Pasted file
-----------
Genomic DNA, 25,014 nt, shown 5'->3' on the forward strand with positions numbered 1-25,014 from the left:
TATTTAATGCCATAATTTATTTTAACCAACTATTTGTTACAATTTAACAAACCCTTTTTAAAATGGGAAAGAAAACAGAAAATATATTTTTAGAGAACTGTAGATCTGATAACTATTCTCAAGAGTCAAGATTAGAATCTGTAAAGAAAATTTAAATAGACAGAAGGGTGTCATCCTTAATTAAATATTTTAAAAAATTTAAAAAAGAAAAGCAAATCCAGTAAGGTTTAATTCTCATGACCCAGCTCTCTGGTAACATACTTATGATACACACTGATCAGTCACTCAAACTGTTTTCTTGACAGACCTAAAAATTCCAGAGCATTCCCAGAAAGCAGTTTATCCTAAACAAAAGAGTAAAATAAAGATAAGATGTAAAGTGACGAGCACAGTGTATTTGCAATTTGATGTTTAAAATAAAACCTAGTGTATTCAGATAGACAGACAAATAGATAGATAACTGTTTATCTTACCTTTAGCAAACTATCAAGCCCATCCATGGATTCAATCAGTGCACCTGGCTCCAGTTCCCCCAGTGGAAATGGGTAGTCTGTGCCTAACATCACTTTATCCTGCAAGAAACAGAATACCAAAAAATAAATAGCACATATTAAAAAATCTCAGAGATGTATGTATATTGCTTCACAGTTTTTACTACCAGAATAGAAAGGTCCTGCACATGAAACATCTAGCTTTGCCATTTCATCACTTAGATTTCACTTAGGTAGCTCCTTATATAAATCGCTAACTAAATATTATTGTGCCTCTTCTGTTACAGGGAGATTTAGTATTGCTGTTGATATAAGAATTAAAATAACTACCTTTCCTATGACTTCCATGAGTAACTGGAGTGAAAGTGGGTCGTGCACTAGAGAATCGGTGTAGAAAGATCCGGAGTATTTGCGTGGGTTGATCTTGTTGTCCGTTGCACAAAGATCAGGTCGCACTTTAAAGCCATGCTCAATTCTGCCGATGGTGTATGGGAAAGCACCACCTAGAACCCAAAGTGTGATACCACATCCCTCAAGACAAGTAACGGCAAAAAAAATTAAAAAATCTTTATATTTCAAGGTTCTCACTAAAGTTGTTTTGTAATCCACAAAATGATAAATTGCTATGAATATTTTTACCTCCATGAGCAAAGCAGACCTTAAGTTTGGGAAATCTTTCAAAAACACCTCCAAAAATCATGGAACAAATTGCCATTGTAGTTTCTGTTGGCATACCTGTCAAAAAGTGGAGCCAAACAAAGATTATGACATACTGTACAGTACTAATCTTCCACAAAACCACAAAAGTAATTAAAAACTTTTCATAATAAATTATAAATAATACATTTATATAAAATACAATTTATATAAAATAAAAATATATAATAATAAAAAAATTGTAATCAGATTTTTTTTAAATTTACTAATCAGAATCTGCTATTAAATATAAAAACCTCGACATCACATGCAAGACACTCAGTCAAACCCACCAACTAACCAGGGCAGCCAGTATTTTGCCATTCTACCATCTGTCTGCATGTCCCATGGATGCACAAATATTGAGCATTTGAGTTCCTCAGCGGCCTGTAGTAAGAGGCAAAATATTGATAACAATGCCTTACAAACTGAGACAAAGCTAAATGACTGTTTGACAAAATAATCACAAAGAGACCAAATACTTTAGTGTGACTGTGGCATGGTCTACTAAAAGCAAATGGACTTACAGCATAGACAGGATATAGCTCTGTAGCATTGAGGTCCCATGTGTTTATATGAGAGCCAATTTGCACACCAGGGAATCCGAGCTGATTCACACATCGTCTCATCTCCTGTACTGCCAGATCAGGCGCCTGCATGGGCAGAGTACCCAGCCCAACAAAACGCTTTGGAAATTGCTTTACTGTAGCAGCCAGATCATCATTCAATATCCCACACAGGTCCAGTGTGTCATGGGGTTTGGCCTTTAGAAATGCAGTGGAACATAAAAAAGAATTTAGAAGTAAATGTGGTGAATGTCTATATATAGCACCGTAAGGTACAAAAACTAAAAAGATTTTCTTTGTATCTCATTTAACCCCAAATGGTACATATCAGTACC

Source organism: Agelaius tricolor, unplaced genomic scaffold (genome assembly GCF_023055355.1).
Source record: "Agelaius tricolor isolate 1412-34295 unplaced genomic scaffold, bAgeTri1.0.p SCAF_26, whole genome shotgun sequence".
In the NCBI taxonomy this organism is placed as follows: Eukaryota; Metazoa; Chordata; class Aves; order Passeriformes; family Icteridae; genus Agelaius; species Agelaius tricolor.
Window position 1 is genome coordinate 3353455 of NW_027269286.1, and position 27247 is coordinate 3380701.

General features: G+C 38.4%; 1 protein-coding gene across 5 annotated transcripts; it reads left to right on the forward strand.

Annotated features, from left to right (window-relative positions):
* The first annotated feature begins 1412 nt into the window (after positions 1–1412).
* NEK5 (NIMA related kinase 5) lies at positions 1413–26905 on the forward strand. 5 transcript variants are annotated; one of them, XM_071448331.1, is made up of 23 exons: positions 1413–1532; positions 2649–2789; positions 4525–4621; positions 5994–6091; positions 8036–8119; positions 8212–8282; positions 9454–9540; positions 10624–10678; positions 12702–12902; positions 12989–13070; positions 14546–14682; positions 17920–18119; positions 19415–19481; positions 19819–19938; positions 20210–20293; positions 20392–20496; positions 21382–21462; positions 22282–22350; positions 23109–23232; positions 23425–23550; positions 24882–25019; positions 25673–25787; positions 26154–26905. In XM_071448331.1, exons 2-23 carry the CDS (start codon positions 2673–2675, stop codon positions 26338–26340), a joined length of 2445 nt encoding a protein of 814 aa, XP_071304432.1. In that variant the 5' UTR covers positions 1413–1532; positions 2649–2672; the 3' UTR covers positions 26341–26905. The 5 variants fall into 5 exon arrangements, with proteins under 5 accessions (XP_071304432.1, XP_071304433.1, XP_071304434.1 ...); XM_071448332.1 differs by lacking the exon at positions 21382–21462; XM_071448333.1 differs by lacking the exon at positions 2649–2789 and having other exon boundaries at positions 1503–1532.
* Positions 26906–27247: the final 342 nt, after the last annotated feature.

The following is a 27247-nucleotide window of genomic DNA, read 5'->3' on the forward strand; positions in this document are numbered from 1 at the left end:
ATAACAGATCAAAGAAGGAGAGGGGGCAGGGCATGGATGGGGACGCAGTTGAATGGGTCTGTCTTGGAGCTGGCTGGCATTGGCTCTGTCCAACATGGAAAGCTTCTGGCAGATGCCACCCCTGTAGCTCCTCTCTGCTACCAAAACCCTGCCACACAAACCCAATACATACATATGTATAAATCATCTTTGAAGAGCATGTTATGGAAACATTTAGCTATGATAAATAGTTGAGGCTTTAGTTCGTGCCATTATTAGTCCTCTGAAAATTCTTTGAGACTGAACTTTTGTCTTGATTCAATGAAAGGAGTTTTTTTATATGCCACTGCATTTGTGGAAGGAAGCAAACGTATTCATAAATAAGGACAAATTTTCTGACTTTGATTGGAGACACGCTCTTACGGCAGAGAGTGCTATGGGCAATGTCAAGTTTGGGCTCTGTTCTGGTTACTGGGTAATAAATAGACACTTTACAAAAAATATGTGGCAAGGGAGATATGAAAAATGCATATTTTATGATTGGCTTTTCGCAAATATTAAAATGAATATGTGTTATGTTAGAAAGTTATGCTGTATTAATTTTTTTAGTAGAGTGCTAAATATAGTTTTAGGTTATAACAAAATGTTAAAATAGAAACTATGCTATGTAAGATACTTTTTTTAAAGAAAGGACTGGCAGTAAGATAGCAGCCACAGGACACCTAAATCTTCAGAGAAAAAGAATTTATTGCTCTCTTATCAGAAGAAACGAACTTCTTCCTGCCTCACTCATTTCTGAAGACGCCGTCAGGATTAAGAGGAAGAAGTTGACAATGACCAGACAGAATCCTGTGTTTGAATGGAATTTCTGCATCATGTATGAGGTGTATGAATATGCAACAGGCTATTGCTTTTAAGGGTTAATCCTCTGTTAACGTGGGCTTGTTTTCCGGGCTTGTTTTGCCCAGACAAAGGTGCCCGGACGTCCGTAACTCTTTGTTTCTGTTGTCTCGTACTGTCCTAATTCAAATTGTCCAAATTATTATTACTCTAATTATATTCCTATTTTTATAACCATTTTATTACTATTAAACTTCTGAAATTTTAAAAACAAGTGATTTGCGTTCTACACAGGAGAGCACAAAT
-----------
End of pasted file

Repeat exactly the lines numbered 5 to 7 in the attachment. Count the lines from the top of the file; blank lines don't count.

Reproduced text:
In the NCBI taxonomy this organism is placed as follows: Eukaryota; Metazoa; Chordata; class Aves; order Passeriformes; family Icteridae; genus Agelaius; species Agelaius tricolor.
Window position 1 is genome coordinate 3353455 of NW_027269286.1, and position 27247 is coordinate 3380701.

General features: G+C 38.4%; 1 protein-coding gene across 5 annotated transcripts; it reads left to right on the forward strand.